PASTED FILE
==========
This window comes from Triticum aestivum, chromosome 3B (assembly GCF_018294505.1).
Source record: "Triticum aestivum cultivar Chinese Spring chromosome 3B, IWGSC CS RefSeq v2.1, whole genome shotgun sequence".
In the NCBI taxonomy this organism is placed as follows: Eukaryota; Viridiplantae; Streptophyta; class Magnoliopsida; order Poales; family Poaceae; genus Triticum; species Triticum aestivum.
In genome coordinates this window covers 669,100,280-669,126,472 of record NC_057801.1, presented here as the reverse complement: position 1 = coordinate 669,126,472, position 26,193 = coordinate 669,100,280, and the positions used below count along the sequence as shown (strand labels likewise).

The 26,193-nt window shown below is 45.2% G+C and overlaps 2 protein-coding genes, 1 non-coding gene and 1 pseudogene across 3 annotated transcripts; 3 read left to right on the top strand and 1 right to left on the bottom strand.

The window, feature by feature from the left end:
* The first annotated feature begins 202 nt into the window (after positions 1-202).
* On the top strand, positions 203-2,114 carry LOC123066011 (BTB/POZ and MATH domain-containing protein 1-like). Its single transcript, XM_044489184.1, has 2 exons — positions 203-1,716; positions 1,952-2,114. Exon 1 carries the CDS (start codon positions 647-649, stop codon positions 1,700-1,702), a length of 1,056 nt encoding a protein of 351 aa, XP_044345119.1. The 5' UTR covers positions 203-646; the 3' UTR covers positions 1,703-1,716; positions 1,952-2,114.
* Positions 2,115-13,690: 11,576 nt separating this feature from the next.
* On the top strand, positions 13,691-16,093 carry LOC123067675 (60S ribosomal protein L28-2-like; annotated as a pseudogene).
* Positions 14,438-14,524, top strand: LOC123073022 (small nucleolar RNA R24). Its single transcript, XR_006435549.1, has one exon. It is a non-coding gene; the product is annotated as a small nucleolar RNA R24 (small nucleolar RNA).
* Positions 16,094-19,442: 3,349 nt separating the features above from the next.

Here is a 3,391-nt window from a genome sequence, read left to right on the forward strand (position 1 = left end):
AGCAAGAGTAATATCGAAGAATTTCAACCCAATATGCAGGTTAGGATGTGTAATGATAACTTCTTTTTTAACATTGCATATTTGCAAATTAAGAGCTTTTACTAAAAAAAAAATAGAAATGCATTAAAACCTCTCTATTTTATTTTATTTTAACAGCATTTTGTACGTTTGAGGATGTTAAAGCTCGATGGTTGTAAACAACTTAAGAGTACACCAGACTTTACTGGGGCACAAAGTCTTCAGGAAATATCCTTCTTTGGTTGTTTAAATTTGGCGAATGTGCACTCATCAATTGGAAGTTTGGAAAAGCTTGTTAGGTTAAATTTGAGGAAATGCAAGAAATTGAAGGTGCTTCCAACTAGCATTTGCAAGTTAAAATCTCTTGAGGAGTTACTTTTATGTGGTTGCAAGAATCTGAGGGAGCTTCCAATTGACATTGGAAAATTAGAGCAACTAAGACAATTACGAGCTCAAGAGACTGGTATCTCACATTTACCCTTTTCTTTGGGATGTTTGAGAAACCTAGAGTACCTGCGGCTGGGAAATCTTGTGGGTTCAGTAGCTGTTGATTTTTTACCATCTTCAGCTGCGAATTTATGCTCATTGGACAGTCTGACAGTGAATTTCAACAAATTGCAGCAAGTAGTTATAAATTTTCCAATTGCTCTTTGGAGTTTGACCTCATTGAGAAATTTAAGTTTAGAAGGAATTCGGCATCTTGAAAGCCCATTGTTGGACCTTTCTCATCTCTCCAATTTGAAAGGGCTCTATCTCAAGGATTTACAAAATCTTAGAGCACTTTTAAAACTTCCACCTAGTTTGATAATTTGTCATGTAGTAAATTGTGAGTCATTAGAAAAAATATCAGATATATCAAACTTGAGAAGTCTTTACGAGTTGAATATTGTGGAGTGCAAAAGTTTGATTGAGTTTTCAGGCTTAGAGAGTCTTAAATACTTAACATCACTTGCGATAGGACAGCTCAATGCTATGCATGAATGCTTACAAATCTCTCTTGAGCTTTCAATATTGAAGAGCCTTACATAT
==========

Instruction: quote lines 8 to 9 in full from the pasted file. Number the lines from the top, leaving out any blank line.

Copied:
* On the top strand, positions 203-2,114 carry LOC123066011 (BTB/POZ and MATH domain-containing protein 1-like). Its single transcript, XM_044489184.1, has 2 exons — positions 203-1,716; positions 1,952-2,114. Exon 1 carries the CDS (start codon positions 647-649, stop codon positions 1,700-1,702), a length of 1,056 nt encoding a protein of 351 aa, XP_044345119.1. The 5' UTR covers positions 203-646; the 3' UTR covers positions 1,703-1,716; positions 1,952-2,114.
* Positions 2,115-13,690: 11,576 nt separating this feature from the next.